Soon my parents arrived and drove me screaming and crying up to the hospital. I saw the light inside the hospital but when we got to the was locked!!! We knocked and rang the bell. Eventually the door opened but the lift was broken. Pain searing through me with god only knows what running down my leg, we got to the ward and I got on to a bed.

I can’t tell you what happened for the next 2 hours and 28 minutes as it's rated 18 as it literally scarred me for life... I gave birth "naturally". I felt like I was lying in a torture chamber screaming and begging for someone (anyone) to help me.

My son was born, it was finally all over...the midwife walked over to me, pulled out my breast and began squeezing it with all her might with what can only be described as a blue / green / blood covered "thing" in her arms. He was placed in an incubator, he was 3 weeks early and blue and cold. Alarms sounded, the baby, staff and family rushed out and I was left. Like a slaughtered animal on a bed covered in my own bodily fluids. I didn’t care. I lay still in the silence.

"Rachel, its time to come and see your son". I knew he had died. He was in the morgue. I couldn’t lie there with my son in the morgue, alone. I got off the bed as the blood ran from me onto the floor. "That’s perfectly normal" the lady said. I think I had a bath, then I was in a wheelchair going to see my dead son.

She wheeled me into the SCBU and I asked, "where are we going?"
"We are going to see your son" she replied.
"He's alive?" I said.
"Of course he is!" she said.

And there he was; battered bruised, wires and tubes coming out of him...but alive.

I was put in a dark side room on my own with no clock or anyway of knowing what time or day it was. I was scared, I could hear the repeated screams of terror coming from my mouth but they were in my head. Every 5 minutes there was a knock.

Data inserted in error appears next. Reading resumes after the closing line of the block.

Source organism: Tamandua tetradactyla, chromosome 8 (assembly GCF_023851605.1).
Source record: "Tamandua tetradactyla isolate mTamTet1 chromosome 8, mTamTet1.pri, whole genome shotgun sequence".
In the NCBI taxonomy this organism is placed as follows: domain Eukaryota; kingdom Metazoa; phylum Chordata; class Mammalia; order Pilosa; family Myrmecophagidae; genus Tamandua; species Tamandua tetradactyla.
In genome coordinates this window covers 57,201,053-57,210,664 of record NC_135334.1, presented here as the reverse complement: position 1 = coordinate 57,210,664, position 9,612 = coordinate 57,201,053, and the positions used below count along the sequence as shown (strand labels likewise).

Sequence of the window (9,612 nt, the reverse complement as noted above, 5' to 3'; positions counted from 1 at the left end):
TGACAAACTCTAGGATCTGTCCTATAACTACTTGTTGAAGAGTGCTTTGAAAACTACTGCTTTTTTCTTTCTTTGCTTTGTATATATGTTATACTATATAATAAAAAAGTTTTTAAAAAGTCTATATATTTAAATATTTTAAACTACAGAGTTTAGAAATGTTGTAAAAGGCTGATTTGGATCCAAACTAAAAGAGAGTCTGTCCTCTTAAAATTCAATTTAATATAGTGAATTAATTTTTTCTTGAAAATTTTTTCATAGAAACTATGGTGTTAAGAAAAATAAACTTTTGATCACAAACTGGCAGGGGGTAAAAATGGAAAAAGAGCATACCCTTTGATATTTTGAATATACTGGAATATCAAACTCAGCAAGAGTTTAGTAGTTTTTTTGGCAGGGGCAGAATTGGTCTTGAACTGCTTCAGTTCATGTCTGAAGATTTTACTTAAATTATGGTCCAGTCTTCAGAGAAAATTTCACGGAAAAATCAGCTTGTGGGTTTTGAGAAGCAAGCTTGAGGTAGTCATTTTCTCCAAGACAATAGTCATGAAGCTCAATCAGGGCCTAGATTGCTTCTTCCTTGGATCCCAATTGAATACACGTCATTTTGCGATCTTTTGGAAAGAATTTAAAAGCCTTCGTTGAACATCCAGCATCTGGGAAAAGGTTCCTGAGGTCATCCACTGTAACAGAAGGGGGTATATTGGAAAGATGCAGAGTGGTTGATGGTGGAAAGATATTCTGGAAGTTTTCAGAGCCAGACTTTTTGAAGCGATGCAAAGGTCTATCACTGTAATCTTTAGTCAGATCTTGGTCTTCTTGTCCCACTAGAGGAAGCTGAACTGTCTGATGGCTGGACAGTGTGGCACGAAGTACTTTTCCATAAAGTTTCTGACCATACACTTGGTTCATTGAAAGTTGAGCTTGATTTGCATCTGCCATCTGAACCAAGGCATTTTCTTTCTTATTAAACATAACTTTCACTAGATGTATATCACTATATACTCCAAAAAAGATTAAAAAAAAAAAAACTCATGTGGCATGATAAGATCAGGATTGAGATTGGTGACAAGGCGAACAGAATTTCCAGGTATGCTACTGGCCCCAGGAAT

"It's time for his feed". I had stitches inside and out where I had torn. Seven in total, walking back and forth to SCBU I just have to do this. He needs you. I sat next to him and prayed "God, if you let him live I will go to church every week, please just move him into the big boys cot." He had jaundice, 6 Lb 10 but was loosing weight.

The next morning he was in a big boys cot. As an atheist I was quite surprised that God had intervened.

Eventually we went home. I felt dead inside. At home the patterns on the curtains swirled as did the carpets. I couldn’t look at it too long it made me feel sick. There was a large dark shadow figure who stood in the corner of my bedroom, could it be the grim reaper... Night times were worst. Vivid nightmares which I couldn’t work out if I was awake or asleep. My son was decapitated, his limbs had been pulled off. Then I would look and he had his head, but I’d look closer and he had no eye balls, he had large pointed teeth like a wild animal. We were in the depths of hell.

I had to breast feed him with no eyes, just large black eye sockets. I would hear voices through the baby monitors. They were coming for me...they were watching and they knew... Knew what? I don’t know.